these simple solar lamps are changing lives for poor areas that can\'t wait for a power grid
At 5:25 p. m. on June 5, 2015, Estprashant Mandalshares shared a humble cottage with his wife and four children, living on less than $2 a day. Recently, after his teenage son fell ill last year, he owed more than $4,000 in medical debt.
However, he told National Geographic magazine that despite his meagre income, Mandall had made up his mind to spend 20% of his income on solar energy, which was the key to attracting customers and helping children learn.
Globally, about 1.
According to the United Nations Foundation, 2 billion people live without electricity.
Such restrictions are not only inconvenient, but also trough people. -
Income countries are at greater risk of developing serious health conditions.
According to the World Health Organization, people living in electricity-free environments often rely on kerosene lamps and other dangerous light sources, which can lead to burns, injuries, poisoning and other devastating risks.
Aware of the need for a more efficient energy source,-
Profit-making companies have developed business models that allow people with inadequate services to buy solar energy and, in turn, protect themselves and the environment in the process.
Simpanetworks, a company focused on rural India, has found a way to make solar energy affordable for people in need.
A small down payment fee will be charged to customers who do not go online at all or spend less than 12 hours a day using electricity. -
High quality solar photovoltaic system.
Then, through its \"progressive purchase\" model, they pay a certain amount of energy consumption in advance.
Each payment is included in the final purchase price, i. e. --
According to the company\'s website, the permanent unlock system.
Mandall\'s solar battery powers two LED lights and a fan.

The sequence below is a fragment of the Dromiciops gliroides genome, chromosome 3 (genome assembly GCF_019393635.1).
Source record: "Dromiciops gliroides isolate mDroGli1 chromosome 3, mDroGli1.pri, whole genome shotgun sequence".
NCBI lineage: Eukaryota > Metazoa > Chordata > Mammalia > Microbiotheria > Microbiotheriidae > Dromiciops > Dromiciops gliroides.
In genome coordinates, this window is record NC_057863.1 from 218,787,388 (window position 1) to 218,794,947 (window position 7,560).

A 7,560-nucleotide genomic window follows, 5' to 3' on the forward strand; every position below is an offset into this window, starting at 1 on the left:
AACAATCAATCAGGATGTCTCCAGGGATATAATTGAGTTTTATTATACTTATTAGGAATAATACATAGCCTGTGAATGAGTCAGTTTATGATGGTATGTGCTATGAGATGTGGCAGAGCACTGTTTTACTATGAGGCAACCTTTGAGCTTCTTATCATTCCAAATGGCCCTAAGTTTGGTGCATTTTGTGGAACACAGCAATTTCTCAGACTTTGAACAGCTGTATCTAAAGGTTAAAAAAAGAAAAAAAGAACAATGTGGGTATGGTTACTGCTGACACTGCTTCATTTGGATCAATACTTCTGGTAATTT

He shuttled between his home and his tent, where he sold tea to travellers.
National Geographic highlights Simpanetworks\'efforts as part of November\'s special discussion on climate change.
\"In many ways, India is a divided society, because after decades of rapid development, rural areas like this still lag behind big cities,\" Simpa CEO Paul Nidamm told National Geographic.
\"Our customers can\'t wait to build a better grid.
They need electricity now.
\"Many other companies have found ways to deliver solar energy to the hands and homes of people who usually cannot afford it.
Powerd, New York-
In 2012, the company invented a solar-powered inflatable solar lamp that can store the energy.
Lucy can provide up to 12 hours of light and is sold as an effective camping light in developed countries.
These sales enable the company to reduce manufacturing costs, so that it can actually benefit at a lower price. -
Moreover, through its \"Give Lucy\" program, donations have supported many non-profit organizations, with which the company works to provide lighting for women in SUB. -
Marginalized youth in Saharan Africa and Haiti, as well as other underserved groups.
\"If we work together, energy poverty is daunting, but it can be solved,\" said John Salsinger, Mpowerd\'s Co. -
Founder and Chief Business Development Officer told HuffPost.
\"Every time a consumer buys, it helps us reduce costs. --
Then we transfer the savings to those who need the most affordable lights.
Through simple purchases, we can help the environment while automatically letting customers help others.